Autumn could bring negative rating pressure on the Cyprus economy if recent legislative actions in the banking sector failed to significantly reduce non-performing loans (NPLs) which now stand at 30%.
This clear message by four major credit rating agencies comes at a time when parliament approved amendments to the Mediterranean island’s foreclosures bill which basically slow down the process. Thus, making it harder for banks to successfully tackle the crucial problem of NPLs.
Finance Ministry sources told INSIDER that it is hard to tell how rating agencies will act with the most probable scenario being that they will not upgrade Cyprus’ economy.
The return of Cyprus’ economy to investment grade after six and a half years by S&P’s, Fitch and DBRS took place in the autumn of 2018. Their rationale was that the Cypriot economy would continue to grow at a solid pace through 2021.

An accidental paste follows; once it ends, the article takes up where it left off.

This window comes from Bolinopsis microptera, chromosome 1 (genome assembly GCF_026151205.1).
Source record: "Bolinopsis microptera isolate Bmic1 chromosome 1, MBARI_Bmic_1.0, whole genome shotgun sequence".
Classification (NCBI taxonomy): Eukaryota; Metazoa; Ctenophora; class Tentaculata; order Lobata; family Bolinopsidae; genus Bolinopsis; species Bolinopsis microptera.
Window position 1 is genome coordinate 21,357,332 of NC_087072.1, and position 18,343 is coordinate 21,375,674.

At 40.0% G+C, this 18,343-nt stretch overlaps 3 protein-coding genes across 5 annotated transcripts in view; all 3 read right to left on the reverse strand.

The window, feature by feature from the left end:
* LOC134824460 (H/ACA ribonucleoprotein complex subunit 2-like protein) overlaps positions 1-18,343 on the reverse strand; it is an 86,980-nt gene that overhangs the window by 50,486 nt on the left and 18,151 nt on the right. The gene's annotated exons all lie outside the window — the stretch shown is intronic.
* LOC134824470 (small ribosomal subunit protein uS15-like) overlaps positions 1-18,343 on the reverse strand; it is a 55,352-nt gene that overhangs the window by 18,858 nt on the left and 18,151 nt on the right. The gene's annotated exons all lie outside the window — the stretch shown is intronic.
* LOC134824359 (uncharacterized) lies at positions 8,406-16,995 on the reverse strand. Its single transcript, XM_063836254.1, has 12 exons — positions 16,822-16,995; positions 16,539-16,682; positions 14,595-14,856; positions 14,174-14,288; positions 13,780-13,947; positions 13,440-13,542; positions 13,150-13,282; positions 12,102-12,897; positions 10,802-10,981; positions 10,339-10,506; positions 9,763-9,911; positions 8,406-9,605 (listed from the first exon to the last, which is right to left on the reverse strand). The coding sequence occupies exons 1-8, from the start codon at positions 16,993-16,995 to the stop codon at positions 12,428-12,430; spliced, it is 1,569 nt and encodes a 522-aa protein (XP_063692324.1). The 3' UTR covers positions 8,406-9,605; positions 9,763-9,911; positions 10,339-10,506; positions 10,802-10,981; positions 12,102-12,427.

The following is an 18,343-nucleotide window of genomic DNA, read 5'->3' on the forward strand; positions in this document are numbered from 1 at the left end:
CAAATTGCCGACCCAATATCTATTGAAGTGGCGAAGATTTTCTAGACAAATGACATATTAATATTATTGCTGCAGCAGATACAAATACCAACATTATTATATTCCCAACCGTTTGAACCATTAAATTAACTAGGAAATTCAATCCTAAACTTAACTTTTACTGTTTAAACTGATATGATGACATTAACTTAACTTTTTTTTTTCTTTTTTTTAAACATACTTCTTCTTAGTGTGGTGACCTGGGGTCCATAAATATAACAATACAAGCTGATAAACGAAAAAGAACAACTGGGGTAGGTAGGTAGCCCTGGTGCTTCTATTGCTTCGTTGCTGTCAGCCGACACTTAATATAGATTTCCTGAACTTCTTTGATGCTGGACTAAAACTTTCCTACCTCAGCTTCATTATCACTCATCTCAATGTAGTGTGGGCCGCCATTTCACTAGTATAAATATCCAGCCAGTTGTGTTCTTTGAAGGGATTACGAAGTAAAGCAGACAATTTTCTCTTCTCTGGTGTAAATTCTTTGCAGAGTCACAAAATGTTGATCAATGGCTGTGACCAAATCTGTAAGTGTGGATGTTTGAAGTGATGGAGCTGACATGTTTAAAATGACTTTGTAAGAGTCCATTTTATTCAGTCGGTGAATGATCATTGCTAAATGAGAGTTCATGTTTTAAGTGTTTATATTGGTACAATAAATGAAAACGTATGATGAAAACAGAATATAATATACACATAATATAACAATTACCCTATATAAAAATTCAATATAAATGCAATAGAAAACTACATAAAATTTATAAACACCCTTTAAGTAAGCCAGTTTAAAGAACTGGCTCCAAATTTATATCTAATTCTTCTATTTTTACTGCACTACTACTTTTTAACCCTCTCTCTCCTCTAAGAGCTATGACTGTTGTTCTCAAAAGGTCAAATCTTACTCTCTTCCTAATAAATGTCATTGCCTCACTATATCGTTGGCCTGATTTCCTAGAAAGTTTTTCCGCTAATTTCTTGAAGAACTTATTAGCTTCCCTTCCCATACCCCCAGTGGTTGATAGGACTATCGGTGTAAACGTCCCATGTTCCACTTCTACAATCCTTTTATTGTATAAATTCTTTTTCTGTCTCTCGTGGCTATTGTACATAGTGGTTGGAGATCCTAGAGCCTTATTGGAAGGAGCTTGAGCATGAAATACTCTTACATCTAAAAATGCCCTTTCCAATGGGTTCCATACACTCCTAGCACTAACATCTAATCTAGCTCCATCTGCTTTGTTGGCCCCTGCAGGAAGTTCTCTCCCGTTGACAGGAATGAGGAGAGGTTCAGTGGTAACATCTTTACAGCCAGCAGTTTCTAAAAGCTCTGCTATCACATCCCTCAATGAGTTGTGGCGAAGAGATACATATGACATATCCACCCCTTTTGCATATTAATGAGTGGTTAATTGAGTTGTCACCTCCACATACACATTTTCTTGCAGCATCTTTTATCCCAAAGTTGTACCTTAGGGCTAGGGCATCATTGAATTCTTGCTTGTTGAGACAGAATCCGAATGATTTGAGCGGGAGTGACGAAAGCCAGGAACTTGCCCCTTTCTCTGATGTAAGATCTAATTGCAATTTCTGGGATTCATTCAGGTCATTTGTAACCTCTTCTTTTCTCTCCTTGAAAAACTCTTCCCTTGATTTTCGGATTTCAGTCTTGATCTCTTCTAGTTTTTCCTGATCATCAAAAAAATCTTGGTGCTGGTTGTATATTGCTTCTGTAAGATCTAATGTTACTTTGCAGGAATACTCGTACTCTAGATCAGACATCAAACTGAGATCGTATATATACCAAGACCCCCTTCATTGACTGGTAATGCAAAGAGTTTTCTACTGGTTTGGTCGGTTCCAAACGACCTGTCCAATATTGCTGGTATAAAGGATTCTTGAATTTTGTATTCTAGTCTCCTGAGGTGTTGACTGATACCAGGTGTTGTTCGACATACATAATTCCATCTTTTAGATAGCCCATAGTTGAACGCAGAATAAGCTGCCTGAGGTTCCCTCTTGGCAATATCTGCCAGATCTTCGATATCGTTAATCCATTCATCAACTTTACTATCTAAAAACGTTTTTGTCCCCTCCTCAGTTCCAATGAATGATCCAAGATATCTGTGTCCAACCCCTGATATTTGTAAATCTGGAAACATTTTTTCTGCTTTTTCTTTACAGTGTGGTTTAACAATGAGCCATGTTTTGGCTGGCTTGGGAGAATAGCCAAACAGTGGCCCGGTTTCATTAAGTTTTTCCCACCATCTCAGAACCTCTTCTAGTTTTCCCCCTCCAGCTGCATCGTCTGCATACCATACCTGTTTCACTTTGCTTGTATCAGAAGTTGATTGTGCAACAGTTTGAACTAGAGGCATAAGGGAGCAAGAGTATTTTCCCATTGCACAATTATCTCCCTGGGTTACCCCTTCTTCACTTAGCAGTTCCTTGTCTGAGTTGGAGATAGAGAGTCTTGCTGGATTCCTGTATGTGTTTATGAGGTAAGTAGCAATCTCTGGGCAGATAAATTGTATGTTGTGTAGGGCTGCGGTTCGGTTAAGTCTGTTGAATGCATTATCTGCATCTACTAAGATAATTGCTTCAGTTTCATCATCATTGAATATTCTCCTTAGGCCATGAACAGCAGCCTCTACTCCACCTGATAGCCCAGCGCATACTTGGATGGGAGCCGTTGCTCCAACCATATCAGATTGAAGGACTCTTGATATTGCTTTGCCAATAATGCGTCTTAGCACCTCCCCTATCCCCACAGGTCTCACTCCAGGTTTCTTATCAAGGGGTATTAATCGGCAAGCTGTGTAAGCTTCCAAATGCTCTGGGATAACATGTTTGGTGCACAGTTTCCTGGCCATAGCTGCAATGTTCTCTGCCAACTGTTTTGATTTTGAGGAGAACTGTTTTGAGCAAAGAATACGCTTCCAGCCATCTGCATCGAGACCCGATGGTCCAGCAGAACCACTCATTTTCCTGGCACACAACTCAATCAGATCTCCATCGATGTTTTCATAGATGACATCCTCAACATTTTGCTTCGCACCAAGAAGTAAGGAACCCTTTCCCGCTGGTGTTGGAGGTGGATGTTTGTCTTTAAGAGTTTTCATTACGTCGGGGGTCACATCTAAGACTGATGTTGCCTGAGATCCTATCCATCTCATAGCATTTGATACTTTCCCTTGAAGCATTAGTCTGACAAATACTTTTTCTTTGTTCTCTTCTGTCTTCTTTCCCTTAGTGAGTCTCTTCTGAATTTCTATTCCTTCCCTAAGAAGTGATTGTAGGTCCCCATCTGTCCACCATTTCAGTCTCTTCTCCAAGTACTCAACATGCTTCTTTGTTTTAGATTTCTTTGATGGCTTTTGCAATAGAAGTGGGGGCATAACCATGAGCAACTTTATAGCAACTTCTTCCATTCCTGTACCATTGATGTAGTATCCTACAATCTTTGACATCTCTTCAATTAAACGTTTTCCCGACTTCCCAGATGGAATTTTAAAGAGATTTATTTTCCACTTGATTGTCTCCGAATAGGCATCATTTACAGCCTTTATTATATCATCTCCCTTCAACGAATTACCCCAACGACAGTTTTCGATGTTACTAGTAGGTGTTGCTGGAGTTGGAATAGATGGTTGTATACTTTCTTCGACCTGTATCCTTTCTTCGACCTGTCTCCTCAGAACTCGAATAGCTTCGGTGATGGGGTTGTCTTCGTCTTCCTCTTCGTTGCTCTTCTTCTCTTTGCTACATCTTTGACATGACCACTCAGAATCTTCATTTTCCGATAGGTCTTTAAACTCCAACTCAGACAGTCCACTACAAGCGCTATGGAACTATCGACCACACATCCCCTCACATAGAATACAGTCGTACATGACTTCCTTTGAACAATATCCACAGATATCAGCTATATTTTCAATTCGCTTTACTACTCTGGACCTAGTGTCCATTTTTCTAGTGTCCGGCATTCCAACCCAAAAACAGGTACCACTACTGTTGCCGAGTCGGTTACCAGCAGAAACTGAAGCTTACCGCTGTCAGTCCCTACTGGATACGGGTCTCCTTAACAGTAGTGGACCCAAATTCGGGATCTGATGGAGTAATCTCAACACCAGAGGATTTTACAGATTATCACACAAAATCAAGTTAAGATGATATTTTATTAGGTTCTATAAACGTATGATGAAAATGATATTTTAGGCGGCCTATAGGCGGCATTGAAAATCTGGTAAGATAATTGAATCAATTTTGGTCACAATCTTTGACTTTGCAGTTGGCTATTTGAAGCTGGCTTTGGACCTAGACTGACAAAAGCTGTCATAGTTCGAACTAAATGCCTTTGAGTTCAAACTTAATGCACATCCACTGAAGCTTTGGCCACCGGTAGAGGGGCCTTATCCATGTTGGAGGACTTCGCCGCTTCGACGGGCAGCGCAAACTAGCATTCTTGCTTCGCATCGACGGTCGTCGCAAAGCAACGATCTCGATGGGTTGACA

Also, because some €7 billion NPLs from the collapsed Co-op bank had been transferred to KEDIPES. Moody’s rating had kept the Cyprus economy below investment grade.
S&P’s, Fitch and DBRS maintained a stable economic outlook for Cyprus during 2019. In their rationale, the agencies said that Cyprus’ ratings were based on a broad-based economic recovery and a substantial budget surplus but with the crisis legacy of high public debt and non-performing loans in the banking sector.
However, things will not be the same in the upcoming autumn assessments as the amended foreclosures legislation approved by parliament would most likely leave the state’s debt unchanged.
S&P is expected to make an assessment on September 6, followed by Moody’s on September 20, Fitch’s on October 11 and DBRS on November 15.
Moody’s already sounded alarm bells in its last report on Cyprus noting that the new foreclosures bill is yet another obstacle in the struggle for NPLs to be reduced. And that this could stand in the way of a much-needed upgrade of the economy.